Legal Guidelines for Auto Accidents

  1. AT THE SCENE of the accident, stop and render assistance. We recommend that you call the police and report every traffic collision. If anyone is injured or damage appears to be higher than $500 dollars, call the police. Obtain as much information as possible about all drivers and witnesses involved. Do not move the vehicles until the police arrive. 
  2. FILE A COLLISION REPORT with the Washington State Patrol within 24 hours of the accident. COLLISION REPORT FORMS are available at local police stations and at the our offices. 
  3. NOTIFY YOUR INSURANCE COMPANY of the accident in order to preserve your right to later make claims for Personal Injury Protection (PIP) coverage or uninsured motorist or underinsured motorist coverage.
  4. DO NOT DISCUSS the accident with anyone outside of your immediate family, your attorney or your doctor.
  5. DO NOT SIGN ANY DOCUMENT without consulting your attorney or doctor. In particular, do not sign any release without consulting any attorney no matter what verbal representation is made by an insurance adjuster. Once you sign a comprehensive release, you will not be able to obtain further financial recovery from that person or insurance company, NO MATTER WHAT YOUR CONDITION. Signing the release means you have settled your claim FOREVER.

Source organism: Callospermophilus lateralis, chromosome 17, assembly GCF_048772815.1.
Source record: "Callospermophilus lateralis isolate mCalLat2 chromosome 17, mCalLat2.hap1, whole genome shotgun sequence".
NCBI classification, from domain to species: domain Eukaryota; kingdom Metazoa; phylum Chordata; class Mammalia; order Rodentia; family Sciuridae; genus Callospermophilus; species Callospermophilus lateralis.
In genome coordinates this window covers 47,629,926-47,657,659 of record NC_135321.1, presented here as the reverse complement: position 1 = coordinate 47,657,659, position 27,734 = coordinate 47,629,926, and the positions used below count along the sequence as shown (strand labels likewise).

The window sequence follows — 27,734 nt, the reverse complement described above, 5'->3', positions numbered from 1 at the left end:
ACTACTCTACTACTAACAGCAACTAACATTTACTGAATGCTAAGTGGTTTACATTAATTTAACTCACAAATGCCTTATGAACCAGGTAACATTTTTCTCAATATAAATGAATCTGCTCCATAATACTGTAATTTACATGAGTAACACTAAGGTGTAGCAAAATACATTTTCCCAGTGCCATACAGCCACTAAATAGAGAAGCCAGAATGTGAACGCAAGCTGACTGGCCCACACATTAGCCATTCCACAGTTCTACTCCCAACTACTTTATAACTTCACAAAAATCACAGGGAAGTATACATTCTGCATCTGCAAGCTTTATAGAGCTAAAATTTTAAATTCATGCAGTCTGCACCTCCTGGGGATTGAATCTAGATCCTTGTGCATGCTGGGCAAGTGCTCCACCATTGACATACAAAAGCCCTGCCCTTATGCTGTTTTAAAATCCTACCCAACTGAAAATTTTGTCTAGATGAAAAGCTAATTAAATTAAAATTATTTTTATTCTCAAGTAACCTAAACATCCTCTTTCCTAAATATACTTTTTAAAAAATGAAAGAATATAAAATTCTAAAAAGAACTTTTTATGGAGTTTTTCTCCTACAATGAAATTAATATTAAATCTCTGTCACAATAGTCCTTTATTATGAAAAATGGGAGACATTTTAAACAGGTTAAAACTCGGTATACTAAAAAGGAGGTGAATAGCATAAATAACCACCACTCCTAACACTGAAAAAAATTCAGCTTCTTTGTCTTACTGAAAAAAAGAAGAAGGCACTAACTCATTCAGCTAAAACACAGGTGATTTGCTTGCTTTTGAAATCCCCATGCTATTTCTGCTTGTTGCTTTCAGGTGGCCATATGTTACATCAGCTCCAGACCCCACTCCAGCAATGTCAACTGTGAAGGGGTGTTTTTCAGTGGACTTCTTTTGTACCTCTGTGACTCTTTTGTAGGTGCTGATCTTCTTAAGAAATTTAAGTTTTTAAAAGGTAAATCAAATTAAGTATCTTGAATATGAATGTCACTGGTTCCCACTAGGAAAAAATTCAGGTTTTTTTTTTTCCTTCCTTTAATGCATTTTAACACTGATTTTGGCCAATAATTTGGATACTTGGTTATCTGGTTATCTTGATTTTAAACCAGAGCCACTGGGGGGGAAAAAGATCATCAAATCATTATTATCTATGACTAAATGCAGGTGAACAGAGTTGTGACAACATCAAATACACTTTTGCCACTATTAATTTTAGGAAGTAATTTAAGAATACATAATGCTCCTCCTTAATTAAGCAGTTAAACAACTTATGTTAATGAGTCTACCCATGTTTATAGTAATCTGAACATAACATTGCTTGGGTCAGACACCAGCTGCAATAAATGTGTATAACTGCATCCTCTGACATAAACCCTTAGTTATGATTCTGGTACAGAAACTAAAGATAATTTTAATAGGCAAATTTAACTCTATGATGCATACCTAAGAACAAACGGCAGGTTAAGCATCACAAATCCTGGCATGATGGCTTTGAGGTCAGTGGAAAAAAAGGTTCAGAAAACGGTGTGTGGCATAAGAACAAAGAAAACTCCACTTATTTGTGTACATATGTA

6. GET EXAMINED by going to a hospital emergency room or your primary care provider without delay—preferably the day of the injury.
  7. KEEP A RECORD of all expenses, including mileage to and from your health care provider’s office and all time missed from work. 
  8. KEEP A DIARY OF CHANGES in your life as a result of your injuries, including activities missed, pain/discomfort levels, work-related or family-related problems or lost opportunities. 
  9. NOTIFY YOUR ATTORNEY AND DOCTOR of any changes such as new addresses, phone numbers, employers, marriage or divorce. Notify them of any prolonged vacations and any other information necessary to contact you. 
  10. PROMPTLY SUBMIT CLAIMS to your own Personal Injury Protection (PIP) carrier for payment of health care expenses or wage loss. Most PIP polices will only pay for losses during the first year after the accident, not after the date you make the claim. When you have your own carrier pay certain loses, you may enhance your final settlement.